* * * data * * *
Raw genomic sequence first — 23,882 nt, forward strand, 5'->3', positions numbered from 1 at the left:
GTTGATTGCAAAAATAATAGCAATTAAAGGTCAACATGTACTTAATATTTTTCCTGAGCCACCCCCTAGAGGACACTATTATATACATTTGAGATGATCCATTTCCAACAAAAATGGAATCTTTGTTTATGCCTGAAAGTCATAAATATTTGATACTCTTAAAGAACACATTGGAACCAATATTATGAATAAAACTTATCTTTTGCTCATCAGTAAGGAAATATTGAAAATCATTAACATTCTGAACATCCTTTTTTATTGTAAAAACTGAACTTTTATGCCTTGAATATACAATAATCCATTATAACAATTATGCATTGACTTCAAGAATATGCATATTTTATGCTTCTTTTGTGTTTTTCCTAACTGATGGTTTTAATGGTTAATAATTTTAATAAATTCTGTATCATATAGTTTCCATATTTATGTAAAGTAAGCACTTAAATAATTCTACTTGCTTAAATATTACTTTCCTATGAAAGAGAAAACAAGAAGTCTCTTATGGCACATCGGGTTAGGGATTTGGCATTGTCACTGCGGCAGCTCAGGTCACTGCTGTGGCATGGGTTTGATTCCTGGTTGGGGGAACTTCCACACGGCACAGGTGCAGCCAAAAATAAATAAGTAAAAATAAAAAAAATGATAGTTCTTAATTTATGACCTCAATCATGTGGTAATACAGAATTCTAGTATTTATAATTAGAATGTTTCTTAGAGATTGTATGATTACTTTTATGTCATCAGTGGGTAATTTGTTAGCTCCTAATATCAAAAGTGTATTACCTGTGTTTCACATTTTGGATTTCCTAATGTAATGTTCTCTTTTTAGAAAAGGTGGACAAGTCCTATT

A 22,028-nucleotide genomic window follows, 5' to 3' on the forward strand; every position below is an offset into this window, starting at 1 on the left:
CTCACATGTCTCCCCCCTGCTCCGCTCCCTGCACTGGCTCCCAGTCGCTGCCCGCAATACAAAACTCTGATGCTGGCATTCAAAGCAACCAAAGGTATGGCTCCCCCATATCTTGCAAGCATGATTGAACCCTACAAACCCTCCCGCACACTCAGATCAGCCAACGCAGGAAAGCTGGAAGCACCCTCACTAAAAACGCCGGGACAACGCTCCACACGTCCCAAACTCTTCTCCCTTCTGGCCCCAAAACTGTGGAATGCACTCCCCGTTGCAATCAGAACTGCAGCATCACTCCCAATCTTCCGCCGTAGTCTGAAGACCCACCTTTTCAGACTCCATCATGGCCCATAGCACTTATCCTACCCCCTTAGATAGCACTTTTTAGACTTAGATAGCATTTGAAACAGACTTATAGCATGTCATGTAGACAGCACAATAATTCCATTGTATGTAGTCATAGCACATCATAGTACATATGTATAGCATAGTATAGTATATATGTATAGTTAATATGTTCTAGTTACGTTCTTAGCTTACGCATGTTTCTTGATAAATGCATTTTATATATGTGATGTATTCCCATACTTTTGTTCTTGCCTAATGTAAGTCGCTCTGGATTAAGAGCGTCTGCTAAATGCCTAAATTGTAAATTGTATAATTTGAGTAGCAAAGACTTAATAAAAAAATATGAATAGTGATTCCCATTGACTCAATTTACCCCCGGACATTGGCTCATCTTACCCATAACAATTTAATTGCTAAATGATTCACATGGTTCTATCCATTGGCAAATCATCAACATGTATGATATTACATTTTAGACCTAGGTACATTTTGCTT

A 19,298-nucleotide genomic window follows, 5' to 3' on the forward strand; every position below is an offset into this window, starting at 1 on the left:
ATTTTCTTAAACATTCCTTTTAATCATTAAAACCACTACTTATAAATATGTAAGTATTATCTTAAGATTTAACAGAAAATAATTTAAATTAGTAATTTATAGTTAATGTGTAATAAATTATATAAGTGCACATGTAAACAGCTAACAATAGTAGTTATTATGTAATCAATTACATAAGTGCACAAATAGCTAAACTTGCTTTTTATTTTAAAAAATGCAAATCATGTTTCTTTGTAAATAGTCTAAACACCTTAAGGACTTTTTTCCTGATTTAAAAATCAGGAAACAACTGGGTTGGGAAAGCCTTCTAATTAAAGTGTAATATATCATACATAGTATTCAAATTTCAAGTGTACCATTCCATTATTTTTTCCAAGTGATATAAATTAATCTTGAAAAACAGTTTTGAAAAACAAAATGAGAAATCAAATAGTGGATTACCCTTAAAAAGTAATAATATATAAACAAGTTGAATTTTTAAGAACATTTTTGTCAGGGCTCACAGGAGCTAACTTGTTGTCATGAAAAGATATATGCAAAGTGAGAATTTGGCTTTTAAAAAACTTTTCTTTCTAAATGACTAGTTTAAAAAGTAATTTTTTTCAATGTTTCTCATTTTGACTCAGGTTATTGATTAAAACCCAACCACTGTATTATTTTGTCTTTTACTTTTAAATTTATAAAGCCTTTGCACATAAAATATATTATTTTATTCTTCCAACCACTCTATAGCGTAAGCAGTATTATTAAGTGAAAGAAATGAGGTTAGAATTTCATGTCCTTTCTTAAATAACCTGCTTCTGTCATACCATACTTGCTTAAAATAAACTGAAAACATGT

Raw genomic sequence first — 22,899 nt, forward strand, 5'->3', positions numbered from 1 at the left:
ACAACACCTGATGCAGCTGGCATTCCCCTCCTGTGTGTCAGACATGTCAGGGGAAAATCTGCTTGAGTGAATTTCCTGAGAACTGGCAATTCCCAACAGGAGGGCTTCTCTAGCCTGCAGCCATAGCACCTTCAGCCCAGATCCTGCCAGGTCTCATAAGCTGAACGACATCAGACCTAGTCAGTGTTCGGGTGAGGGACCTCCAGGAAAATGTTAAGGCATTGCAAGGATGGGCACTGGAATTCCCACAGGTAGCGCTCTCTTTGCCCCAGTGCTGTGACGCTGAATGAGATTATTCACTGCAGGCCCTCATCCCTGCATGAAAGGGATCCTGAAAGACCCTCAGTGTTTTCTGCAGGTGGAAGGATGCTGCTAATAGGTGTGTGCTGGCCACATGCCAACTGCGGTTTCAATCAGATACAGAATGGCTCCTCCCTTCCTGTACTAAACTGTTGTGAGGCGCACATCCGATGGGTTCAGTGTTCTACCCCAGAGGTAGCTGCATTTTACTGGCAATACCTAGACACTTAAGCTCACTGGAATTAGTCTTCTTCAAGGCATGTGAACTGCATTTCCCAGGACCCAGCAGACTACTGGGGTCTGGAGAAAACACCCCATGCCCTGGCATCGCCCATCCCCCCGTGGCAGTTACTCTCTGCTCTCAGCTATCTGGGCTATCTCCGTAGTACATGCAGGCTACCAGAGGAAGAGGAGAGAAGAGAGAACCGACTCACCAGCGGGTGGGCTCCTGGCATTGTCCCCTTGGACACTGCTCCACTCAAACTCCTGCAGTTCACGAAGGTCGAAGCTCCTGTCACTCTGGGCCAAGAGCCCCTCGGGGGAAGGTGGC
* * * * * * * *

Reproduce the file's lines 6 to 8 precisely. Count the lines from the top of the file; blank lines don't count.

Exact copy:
ATTTTCTTAAACATTCCTTTTAATCATTAAAACCACTACTTATAAATATGTAAGTATTATCTTAAGATTTAACAGAAAATAATTTAAATTAGTAATTTATAGTTAATGTGTAATAAATTATATAAGTGCACATGTAAACAGCTAACAATAGTAGTTATTATGTAATCAATTACATAAGTGCACAAATAGCTAAACTTGCTTTTTATTTTAAAAAATGCAAATCATGTTTCTTTGTAAATAGTCTAAACACCTTAAGGACTTTTTTCCTGATTTAAAAATCAGGAAACAACTGGGTTGGGAAAGCCTTCTAATTAAAGTGTAATATATCATACATAGTATTCAAATTTCAAGTGTACCATTCCATTATTTTTTCCAAGTGATATAAATTAATCTTGAAAAACAGTTTTGAAAAACAAAATGAGAAATCAAATAGTGGATTACCCTTAAAAAGTAATAATATATAAACAAGTTGAATTTTTAAGAACATTTTTGTCAGGGCTCACAGGAGCTAACTTGTTGTCATGAAAAGATATATGCAAAGTGAGAATTTGGCTTTTAAAAAACTTTTCTTTCTAAATGACTAGTTTAAAAAGTAATTTTTTTCAATGTTTCTCATTTTGACTCAGGTTATTGATTAAAACCCAACCACTGTATTATTTTGTCTTTTACTTTTAAATTTATAAAGCCTTTGCACATAAAATATATTATTTTATTCTTCCAACCACTCTATAGCGTAAGCAGTATTATTAAGTGAAAGAAATGAGGTTAGAATTTCATGTCCTTTCTTAAATAACCTGCTTCTGTCATACCATACTTGCTTAAAATAAACTGAAAACATGT

Raw genomic sequence first — 22,899 nt, forward strand, 5'->3', positions numbered from 1 at the left:
ACAACACCTGATGCAGCTGGCATTCCCCTCCTGTGTGTCAGACATGTCAGGGGAAAATCTGCTTGAGTGAATTTCCTGAGAACTGGCAATTCCCAACAGGAGGGCTTCTCTAGCCTGCAGCCATAGCACCTTCAGCCCAGATCCTGCCAGGTCTCATAAGCTGAACGACATCAGACCTAGTCAGTGTTCGGGTGAGGGACCTCCAGGAAAATGTTAAGGCATTGCAAGGATGGGCACTGGAATTCCCACAGGTAGCGCTCTCTTTGCCCCAGTGCTGTGACGCTGAATGAGATTATTCACTGCAGGCCCTCATCCCTGCATGAAAGGGATCCTGAAAGACCCTCAGTGTTTTCTGCAGGTGGAAGGATGCTGCTAATAGGTGTGTGCTGGCCACATGCCAACTGCGGTTTCAATCAGATACAGAATGGCTCCTCCCTTCCTGTACTAAACTGTTGTGAGGCGCACATCCGATGGGTTCAGTGTTCTACCCCAGAGGTAGCTGCATTTTACTGGCAATACCTAGACACTTAAGCTCACTGGAATTAGTCTTCTTCAAGGCATGTGAACTGCATTTCCCAGGACCCAGCAGACTACTGGGGTCTGGAGAAAACACCCCATGCCCTGGCATCGCCCATCCCCCCGTGGCAGTTACTCTCTGCTCTCAGCTATCTGGGCTATCTCCGTAGTACATGCAGGCTACCAGAGGAAGAGGAGAGAAGAGAGAACCGACTCACCAGCGGGTGGGCTCCTGGCATTGTCCCCTTGGACACTGCTCCACTCAAACTCCTGCAGTTCACGAAGGTCGAAGCTCCTGTCACTCTGGGCCAAGAGCCCCTCGGGGGAAGGTGGC